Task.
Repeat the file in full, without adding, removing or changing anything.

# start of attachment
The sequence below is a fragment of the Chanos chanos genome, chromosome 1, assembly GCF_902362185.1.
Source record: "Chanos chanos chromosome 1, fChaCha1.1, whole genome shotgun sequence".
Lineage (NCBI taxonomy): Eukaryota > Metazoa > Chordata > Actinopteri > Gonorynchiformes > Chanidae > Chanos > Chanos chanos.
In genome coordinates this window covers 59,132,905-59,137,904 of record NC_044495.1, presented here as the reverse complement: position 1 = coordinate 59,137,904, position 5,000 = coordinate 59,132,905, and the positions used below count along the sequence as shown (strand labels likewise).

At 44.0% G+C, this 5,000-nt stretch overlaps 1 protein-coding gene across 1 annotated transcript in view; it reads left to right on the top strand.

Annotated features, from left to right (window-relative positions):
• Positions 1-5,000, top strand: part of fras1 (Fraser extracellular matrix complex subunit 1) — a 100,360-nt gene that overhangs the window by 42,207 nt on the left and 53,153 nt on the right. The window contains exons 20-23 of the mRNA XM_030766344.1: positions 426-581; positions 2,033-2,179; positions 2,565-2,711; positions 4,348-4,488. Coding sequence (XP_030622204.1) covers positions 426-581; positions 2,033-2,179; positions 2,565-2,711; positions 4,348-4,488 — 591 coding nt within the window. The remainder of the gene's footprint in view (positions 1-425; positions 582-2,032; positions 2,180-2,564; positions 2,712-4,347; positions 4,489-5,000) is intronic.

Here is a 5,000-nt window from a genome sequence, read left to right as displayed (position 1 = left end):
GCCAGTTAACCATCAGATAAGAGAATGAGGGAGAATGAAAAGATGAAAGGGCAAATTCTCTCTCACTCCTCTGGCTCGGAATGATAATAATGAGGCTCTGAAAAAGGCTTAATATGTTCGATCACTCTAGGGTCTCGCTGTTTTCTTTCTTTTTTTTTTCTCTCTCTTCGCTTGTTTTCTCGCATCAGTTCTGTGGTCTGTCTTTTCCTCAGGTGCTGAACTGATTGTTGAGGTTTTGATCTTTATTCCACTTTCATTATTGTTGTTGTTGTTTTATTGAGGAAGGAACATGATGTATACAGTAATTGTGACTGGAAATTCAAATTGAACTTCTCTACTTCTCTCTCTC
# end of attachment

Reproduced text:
The sequence below is a fragment of the Chanos chanos genome, chromosome 1, assembly GCF_902362185.1.
Source record: "Chanos chanos chromosome 1, fChaCha1.1, whole genome shotgun sequence".
Lineage (NCBI taxonomy): Eukaryota > Metazoa > Chordata > Actinopteri > Gonorynchiformes > Chanidae > Chanos > Chanos chanos.
In genome coordinates this window covers 59,132,905-59,137,904 of record NC_044495.1, presented here as the reverse complement: position 1 = coordinate 59,137,904, position 5,000 = coordinate 59,132,905, and the positions used below count along the sequence as shown (strand labels likewise).

At 44.0% G+C, this 5,000-nt stretch overlaps 1 protein-coding gene across 1 annotated transcript in view; it reads left to right on the top strand.

Annotated features, from left to right (window-relative positions):
• Positions 1-5,000, top strand: part of fras1 (Fraser extracellular matrix complex subunit 1) — a 100,360-nt gene that overhangs the window by 42,207 nt on the left and 53,153 nt on the right. The window contains exons 20-23 of the mRNA XM_030766344.1: positions 426-581; positions 2,033-2,179; positions 2,565-2,711; positions 4,348-4,488. Coding sequence (XP_030622204.1) covers positions 426-581; positions 2,033-2,179; positions 2,565-2,711; positions 4,348-4,488 — 591 coding nt within the window. The remainder of the gene's footprint in view (positions 1-425; positions 582-2,032; positions 2,180-2,564; positions 2,712-4,347; positions 4,489-5,000) is intronic.

Here is a 5,000-nt window from a genome sequence, read left to right as displayed (position 1 = left end):
GCCAGTTAACCATCAGATAAGAGAATGAGGGAGAATGAAAAGATGAAAGGGCAAATTCTCTCTCACTCCTCTGGCTCGGAATGATAATAATGAGGCTCTGAAAAAGGCTTAATATGTTCGATCACTCTAGGGTCTCGCTGTTTTCTTTCTTTTTTTTTTCTCTCTCTTCGCTTGTTTTCTCGCATCAGTTCTGTGGTCTGTCTTTTCCTCAGGTGCTGAACTGATTGTTGAGGTTTTGATCTTTATTCCACTTTCATTATTGTTGTTGTTGTTTTATTGAGGAAGGAACATGATGTATACAGTAATTGTGACTGGAAATTCAAATTGAACTTCTCTACTTCTCTCTCTC